The Drop
Direction
Cinematography
Acting
Screenplay
Score
2.9Overall Score

Novelist Denis Lehane is best known for providing the books that served as the basis for some of the better crime based dramatic films of the last 10 years, from Mystic River, to Gone Baby Gone, through to Scorsese’s Shutter Island. With The Drop he turns his hand to screenwriting, adapting his own short story Animal Rescue into a full-length feature. The story centres on Bob Saginowski, a taciturn bartender who ekes out a living running a Brooklyn bar known as Cousin Marv’s. This bar belongs to the Chechen mafia, who muscled out Bob’s actual cousin Marv in order to use the bar as one of the money drops that allow them to funnel money from their criminal empire. After a robbery at the bar, Bob and Cousin Marv find themselves in debt to the mob and entwined in a place investigation that threatens to dig up murky secrets from the past. Complicating matters is Bob’s budding relationship with a woman from the neighbourhood and the dog that he rescues from her trash can.

The Drop marks the late, great, James Gandolfini’s last starring role and serves as a fine, if underwhelming, testament to his acting abilities. His portrayal of cousin Marv sees him play a more sedate version of his iconic Sopranos character, never asking him to stretch his renowned acting chops. That’s not to say that it’s a bad performance, as even on auto-pilot Gandolfini is and was an engaging screen presence. The same can be said for Tom Hardy, and actor who is building an impressive resume of strong, if reserved, characters. His Bob is very much in the vein of his Forrest Bondurant from Lawless, but thankfully has a bit more to say in this. Not a lot more as Bob is very much a person who internalises any conflict or emotion. This allows Noomi Rapace’s Nadia a chance to bring out the character in him, but more than anything it is his interactions with his pitbull puppy Rocco where he truly shines. The dog is a character in and of itself and is easily the star of the show as he is easily one of the cutest animals on screen this year. Like Gandolfini and Hardy, Rapace too is treading old ground with an emotionally fragile and scarred character. She does it well but it’s nothing new. The stand out human performance comes from Matthias Shoenaerts as the loose cannon, mentally unbalanced, Eric Deeds. The character represents chaos in this structured world and is a threat every time he appears. There’s an uneasy and brilliant intensity here.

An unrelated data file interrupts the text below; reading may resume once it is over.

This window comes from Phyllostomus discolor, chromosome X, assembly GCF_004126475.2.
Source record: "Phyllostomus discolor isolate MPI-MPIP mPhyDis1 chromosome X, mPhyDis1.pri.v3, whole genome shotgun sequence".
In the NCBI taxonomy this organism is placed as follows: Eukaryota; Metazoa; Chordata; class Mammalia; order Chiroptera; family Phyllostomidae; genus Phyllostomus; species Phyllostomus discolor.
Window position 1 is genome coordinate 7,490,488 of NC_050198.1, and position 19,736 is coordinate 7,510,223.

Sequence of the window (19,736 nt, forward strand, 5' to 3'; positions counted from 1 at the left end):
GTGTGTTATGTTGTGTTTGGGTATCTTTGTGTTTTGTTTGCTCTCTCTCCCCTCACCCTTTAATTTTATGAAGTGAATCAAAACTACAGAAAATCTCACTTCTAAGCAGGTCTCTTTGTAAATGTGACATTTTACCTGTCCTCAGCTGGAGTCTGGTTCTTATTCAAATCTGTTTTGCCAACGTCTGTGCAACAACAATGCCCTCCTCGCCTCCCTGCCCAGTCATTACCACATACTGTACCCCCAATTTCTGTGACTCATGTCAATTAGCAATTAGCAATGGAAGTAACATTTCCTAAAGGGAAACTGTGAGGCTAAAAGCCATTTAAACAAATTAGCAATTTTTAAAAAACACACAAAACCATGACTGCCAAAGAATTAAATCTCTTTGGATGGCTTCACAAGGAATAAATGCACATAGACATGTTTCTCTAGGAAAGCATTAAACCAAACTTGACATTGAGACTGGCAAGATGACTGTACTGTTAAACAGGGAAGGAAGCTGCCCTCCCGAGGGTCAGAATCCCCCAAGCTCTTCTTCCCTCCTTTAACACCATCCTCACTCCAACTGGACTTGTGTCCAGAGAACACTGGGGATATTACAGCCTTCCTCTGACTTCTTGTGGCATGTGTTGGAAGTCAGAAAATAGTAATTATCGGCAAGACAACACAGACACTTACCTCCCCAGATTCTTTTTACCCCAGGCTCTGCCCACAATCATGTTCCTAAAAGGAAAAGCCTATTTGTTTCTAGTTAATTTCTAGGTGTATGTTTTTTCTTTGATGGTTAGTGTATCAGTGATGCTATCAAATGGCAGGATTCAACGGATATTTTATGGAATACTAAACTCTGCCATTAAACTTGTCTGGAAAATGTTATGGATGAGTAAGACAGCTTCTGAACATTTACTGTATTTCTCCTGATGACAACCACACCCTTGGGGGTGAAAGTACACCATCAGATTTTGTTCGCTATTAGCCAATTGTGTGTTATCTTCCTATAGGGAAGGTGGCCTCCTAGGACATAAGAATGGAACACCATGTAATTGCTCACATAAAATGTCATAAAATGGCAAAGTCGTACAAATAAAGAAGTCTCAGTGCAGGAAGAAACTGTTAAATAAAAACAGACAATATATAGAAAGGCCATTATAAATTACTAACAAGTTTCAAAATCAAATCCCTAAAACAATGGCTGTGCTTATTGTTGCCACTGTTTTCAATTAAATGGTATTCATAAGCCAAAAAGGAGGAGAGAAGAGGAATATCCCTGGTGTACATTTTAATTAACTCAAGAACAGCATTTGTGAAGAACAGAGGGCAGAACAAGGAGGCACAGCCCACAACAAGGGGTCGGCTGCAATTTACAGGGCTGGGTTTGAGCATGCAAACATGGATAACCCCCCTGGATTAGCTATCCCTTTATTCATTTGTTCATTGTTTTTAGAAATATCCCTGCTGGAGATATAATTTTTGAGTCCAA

The film represents director Michaël R. Roskam’s first foray into English language filmmaking, having made a name for himself with the Academy Award nominated Bullhead in 2011. That this film comes from a novice director and from a novice screen-writer is readily apparent. To paraphrase J.R.R. Tolkien The Drop feels thin, sort of stretched, like butter scraped over too much bread.  The pacing is off too adding to the underdeveloped feeling. Roskam manages to get good performances from his cast, but with that cast it would’ve been harder get bad ones. He doesn’t establish any directorial flair or style upon proceedings, with the entire film playing out like a good episode in a well-worn TV series. The cinematography and framing serve to highlight and sign-post certain plot developments, proving just as detrimental to the overall narrative and story direction as the ill-advised Empire quote in the trailer.

Overall The Drop survives on the strength of its cast. This is certainly not up there with the other Lehane adaptations, but neither is it a disservice to the authors talents. For the image of Tom Hardy holding a cute puppy alone it’s almost worth the price of admission.

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